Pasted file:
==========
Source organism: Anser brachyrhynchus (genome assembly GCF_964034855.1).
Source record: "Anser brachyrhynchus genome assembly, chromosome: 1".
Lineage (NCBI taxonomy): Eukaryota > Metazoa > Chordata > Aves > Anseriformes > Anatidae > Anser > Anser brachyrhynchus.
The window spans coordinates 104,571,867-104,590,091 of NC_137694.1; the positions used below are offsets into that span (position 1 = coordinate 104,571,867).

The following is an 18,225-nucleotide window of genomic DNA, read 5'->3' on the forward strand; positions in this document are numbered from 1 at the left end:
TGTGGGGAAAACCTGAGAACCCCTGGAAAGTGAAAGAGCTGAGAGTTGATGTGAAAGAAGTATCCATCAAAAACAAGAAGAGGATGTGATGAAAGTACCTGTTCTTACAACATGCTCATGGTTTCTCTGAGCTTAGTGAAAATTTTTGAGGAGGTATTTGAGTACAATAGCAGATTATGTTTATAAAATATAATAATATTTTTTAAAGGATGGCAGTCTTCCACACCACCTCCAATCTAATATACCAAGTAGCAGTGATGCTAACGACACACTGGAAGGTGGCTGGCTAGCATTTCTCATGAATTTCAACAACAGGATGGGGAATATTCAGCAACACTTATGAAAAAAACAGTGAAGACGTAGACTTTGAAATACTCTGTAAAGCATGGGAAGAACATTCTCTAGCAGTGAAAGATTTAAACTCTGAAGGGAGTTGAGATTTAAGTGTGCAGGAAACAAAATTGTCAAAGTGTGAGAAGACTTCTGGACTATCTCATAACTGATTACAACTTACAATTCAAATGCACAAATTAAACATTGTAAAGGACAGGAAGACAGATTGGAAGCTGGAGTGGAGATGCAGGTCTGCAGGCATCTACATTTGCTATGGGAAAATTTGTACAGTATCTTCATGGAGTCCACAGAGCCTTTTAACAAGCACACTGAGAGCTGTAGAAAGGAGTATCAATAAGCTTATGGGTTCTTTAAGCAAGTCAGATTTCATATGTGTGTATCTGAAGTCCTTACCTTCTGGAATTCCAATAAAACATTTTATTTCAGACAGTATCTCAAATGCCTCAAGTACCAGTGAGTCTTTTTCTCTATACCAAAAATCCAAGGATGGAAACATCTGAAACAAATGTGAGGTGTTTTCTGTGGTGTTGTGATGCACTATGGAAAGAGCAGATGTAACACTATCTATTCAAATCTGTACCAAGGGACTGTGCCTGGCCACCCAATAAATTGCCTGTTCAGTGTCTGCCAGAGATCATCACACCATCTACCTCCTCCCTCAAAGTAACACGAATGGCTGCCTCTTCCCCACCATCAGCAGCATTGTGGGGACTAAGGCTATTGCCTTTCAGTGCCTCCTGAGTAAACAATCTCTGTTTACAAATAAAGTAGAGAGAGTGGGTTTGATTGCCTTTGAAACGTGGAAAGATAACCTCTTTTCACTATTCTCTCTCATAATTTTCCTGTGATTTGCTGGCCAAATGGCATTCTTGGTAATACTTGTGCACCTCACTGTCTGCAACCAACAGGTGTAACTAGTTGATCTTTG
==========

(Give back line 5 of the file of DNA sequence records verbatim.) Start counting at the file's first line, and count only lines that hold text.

The following is an 18,225-nucleotide window of genomic DNA, read 5'->3' on the forward strand; positions in this document are numbered from 1 at the left end: